Skip to Main Content

Cause of summer songbird deaths remains unknown

In early August, the Indiana Department of Natural Resources announced residents in 76 countries around the state could safely return their birdfeeders and baths to their yards. Earlier in the summer, DNR advised residents in all counties to remove them due to a mystery illness causing fatalities in the state’s songbird population. Since Experts and state officials did not know what the disease was or how it was spread, this was recommended as a precautionary measure.

Months after the initial announcement regarding songbird deaths, the DNR, ornithologists and wildlife researchers still don’t know the source of this illness. Residents of Allen, Hamilton, Hendricks, Johnson, Lake, Marion, Monroe, Porter and St. Joseph counties have all been instructed to keep feeders down until further notice.

Although the illness has still not been identified, Barny Dunning, professor of forestry and natural resources (FNR), said the DNR in Indiana and other states are forming a better picture of what species the disease targets and the geographic areas where it is active.

“I have heard updates, mostly from the DC area, that the number of affected birds has been steadily declining for weeks now,” Dunning added. “The illness also seems to have mainly impacted very young birds and, of course, the breeding season is winding down and there are few younger, more susceptible birds.”

While Brood X cicadas were largely ruled out as a cause of the illness, Dunning said researchers are revisiting that theory because the course of the sickness closely mirrors the lifecycle of Brood X.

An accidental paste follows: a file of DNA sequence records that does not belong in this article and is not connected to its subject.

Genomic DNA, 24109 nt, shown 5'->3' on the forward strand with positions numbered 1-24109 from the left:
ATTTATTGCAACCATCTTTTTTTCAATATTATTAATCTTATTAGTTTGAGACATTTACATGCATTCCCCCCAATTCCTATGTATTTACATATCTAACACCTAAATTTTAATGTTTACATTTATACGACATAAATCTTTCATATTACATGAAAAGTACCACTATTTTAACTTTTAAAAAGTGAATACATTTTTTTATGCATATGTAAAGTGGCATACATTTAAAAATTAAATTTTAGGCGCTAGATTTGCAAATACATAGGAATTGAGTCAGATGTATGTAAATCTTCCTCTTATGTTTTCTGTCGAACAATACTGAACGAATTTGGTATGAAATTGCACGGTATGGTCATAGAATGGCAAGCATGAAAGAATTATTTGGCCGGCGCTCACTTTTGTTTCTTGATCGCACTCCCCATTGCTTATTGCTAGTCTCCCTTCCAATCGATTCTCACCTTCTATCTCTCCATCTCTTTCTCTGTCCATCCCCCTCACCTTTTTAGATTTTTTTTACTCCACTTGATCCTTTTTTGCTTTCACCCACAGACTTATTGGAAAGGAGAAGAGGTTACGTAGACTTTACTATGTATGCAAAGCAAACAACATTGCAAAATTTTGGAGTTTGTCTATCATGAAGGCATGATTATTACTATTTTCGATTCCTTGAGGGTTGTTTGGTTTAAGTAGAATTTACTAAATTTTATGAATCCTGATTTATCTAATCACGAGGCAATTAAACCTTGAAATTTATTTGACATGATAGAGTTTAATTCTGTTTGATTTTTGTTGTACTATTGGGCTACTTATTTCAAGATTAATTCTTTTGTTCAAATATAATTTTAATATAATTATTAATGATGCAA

“Reports suggest that if this was an infectious disease, cases wouldn’t be descending like this,” Dunning continued.

Labs, like Purdue’s Animal Disease Diagnostics Lab, will continue testing on birds and researchers are still working to identify the source of the illness.

The symptoms of this affliction include crusty eyes or discharge from the eyes and signs of neurological distress, such as tremors or stumbling. Reports of a sick or dead bird with these symptoms should be reported to the DNR.

“Tracking the location and rate of this illness is key to unlocking its source and that strategy relies heavily on residents reporting sick birds,” Dunning said.

Featured Stories

Purdue College of Agriculture.
New "Legendary Leaders" Award Celebrates Study Abroad Leaders

Inaugurating a new College of Agriculture tradition, faculty and staff recently gathered to...

Read More
Mature open oak woodland with a diverse understory after implementing a shelterwood harvest and prescribed fire as stewardship practices.
Publication Teaches Landowners How to Support Oak-Hickory Ecosystems

Oak-hickory forests, which are comprised of a variety of different tree species, shrubs, grasses,...

Read More
A picture of the dairy judging team with their awards. Pictured from left to right are Emma Townsend, Evan Coblentz, Jackie Mudd, and Alaina Weaver.
Purdue Dairy Judging Team garners success at recent contest

The Purdue Dairy Judging Team competed in the Western National Collegiate Dairy Judging Contest....

Read More
Professor works in lab at Purdue
Purdue-led fishing expedition nets new pupfish family member in New Mexico

Scientists have identified a new member on the genetic family tree of an endangered pupfish...

Read More
pots of spruce and other native trees sit in the bed of a wooden trailer behind the Grounds Department Truck
Thousands of trees, hundreds of volunteers, five years and one giant leap for the Purdue Arboretum

The clayey Indiana soil, still saturated from the last spring shower, squishes under shovels. The...

Read More
Alex Dudley holds a black vulture; Alex is pictured through a hole in a rock formation; Alex holds her camera in front of a forested mountain landscape.
Meet FNR Outstanding Senior Alex Dudley

From her research on black vulture ecology in the Zollner lab and on digital forestry under Dr....

Read More
To Top